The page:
TUSD officials say a judge’s characterization that the district has become more aggressive and less collaborative is “untrue” and have asked that the statement be struck from the court record.
The request is part of a motion filed by the district’s lawyer, which says U.S. District Judge David C. Bury’s statement “could not be further from the truth,” and also asks that Bury rethink his decision to appoint legal counsel to the special master overseeing desegregation efforts.
Bury kept his response to the 18-page motion terse, denying the request, saying, “There is no manifest error of law … A motion for reconsideration should not be used to ask a court to ‘rethink what the court (has) already thought through, rightly or wrongly.’”
TUSD’s motion stems from a July order in which Bury appointed an attorney to the desegregation expert he assigned to oversee the district’s efforts. In his order, Bury noted that the special master needed counsel because the district had moved away from working collaboratively with the plaintiffs, instead adopting a more “aggressive, legalistic” approach.
Tucson Unified School District, however, argues there is nothing in the court record to suggest a lack of collaboration.
“It is extremely unfair and prejudicial for the court to make such a statement part of the record of TUSD’s compliance,” the district’s motion read.
The district also took time on Tuesday at its Governing Board meeting — before Bury’s ruling was filed — to highlight examples of collaboration, and explain the process to develop desegregation plans which involves creating the plan, providing a draft to the plaintiffs and special master for review and feedback, district response and, in many cases, revisions to the plans.
“This is a very extensive and ongoing, iterative process,” said TUSD legal counsel Patricia V. Waterkotte of Rusing Lopez & Lizardi. “There’s nothing in (the Unitary Status Plan) that requires this kind of significant joint development that we have voluntarily agreed to, but we still do it.
“Unfortunately, even with all of that collaboration, sometimes at the end of the day, TUSD and the plaintiffs can’t always agree on everything.”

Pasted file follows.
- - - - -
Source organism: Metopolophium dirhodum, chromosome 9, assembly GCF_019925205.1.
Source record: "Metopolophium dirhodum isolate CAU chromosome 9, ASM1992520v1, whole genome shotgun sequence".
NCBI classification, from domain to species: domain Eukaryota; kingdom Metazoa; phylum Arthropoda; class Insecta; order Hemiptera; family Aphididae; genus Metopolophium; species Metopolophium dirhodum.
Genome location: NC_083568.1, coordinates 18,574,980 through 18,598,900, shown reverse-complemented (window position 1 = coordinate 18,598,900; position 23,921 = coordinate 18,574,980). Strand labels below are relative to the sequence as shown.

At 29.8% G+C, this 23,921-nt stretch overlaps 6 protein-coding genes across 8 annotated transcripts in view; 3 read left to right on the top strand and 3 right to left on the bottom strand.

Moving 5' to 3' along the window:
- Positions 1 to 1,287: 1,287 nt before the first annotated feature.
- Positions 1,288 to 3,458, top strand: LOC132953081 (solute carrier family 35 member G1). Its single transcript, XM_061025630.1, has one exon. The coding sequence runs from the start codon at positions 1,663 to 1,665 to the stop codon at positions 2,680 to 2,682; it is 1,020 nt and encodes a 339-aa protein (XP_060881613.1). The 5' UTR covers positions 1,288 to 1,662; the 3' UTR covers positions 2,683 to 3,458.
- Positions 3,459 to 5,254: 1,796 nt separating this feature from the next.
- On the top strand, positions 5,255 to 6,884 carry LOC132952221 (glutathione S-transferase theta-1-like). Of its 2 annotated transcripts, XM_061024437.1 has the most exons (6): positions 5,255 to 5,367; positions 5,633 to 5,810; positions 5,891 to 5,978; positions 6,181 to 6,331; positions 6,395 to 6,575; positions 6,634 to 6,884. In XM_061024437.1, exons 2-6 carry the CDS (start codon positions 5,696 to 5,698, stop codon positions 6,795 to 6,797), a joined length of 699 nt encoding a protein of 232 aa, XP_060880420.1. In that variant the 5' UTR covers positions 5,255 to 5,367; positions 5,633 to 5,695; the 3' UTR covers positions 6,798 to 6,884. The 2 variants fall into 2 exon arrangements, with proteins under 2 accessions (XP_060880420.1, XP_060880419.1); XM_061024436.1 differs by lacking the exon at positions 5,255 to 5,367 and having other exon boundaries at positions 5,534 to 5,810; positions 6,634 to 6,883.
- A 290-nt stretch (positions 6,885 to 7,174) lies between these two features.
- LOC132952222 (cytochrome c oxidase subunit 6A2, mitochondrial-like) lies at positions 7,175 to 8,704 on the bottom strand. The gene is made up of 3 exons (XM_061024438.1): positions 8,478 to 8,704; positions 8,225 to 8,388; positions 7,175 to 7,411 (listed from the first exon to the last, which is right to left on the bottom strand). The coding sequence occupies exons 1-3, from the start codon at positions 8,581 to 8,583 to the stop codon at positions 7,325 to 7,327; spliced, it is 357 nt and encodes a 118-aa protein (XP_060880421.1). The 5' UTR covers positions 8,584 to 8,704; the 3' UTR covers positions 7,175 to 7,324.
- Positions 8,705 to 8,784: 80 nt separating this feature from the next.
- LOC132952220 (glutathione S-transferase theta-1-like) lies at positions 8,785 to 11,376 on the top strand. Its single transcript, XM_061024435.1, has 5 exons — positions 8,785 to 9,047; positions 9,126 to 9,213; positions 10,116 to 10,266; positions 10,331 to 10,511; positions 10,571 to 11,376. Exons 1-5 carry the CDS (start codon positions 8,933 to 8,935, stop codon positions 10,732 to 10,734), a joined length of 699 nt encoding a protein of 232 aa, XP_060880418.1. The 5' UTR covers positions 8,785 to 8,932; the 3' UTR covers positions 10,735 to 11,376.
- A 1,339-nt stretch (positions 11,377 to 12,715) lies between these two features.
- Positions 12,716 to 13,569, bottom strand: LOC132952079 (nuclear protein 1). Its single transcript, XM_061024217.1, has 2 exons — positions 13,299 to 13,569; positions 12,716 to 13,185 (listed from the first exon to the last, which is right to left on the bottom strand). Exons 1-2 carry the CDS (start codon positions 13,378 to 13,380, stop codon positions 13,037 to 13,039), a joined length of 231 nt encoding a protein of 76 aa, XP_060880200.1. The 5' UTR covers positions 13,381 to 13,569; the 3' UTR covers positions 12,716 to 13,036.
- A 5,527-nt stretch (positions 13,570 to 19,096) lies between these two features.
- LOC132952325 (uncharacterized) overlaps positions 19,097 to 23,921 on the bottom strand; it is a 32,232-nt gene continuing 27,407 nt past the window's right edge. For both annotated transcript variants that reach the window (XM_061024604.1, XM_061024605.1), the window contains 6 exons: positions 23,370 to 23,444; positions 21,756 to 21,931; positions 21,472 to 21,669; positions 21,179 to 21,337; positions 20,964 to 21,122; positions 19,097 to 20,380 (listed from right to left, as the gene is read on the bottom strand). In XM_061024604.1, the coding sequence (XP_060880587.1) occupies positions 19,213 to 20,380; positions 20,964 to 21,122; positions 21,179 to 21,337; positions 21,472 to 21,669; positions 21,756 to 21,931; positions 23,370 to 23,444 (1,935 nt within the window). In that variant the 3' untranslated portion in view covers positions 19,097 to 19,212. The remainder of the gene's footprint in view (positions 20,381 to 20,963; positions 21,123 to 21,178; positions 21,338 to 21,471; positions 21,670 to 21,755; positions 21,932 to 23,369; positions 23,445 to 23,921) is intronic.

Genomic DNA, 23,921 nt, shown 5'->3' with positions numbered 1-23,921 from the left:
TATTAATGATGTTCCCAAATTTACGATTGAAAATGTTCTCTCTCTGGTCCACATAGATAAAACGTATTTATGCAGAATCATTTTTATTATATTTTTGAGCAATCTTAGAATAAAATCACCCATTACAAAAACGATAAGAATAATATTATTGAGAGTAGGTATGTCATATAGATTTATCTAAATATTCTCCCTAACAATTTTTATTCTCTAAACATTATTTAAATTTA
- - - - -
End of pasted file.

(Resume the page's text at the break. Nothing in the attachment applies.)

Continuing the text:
Added TUSD Superintendent H.T. Sanchez: “It’s not the philosophy of the district to say ‘this is how we’re going to do it and we’re not going to change our mind.’ It’s great if we can all can sit down and read it the same way. Sometimes it happens, but more often than not, it’s part of being a thoughtful member of a group working to capture what is the in the best interest of the students we all serve.”
TUSD Governing Board Member Kristel Ann Foster expressed concerns about the district’s standing in the case and the mounting tensions.
“We shouldn’t have to prove we’re collaborating,” Foster said. “It should be actions, and the outcomes need to move in a different direction. I feel like we’re fighting rather than collaborating. How can we collaborate and get results?”
Waterkotte noted the district’s approach has resulted in many big initiatives being accomplished over the last year, and disagreements are not over TUSD’s willingness to comply with the court order, but over what the best practices are. In his annual report on the status of progress in implementing the district’s plan to achieve racial balance, Special Master Willis Hawley agreed much has been achieved but noted that there is a need to improve the collaborative working relationships.
“Despite substantial progress that has been made on the vast majority of issues addressed in the (plan), public characterizations of the USP, the plaintiffs, the special master and the court as impediments to progress in TUSD could create a climate that would negatively affect effective implementation going forward,” he said.
Other updates in the 40-year-old case include Bury granting a portion of attorney’s fees for the plaintiffs. TUSD disputed a request for a combined $2.2 million in attorney fees for the Latino and African-American plaintiffs.
Before the ruling was issued, as a gesture of good faith TUSD paid $250,000 to each of the parties, but will have to pay more under an order filed last week.
The Latino plaintiffs, who requested more than $683,000, were awarded $475,000 in fees. The fees for the African American plaintiffs, who sought $1.5 million, were not decided, but Bury did rule they are not entitled to fees charged between 1983 and 2004. Both parties were ordered to go to a settlement conference. Significant reductions were made based on lowering and capping attorney’s fees.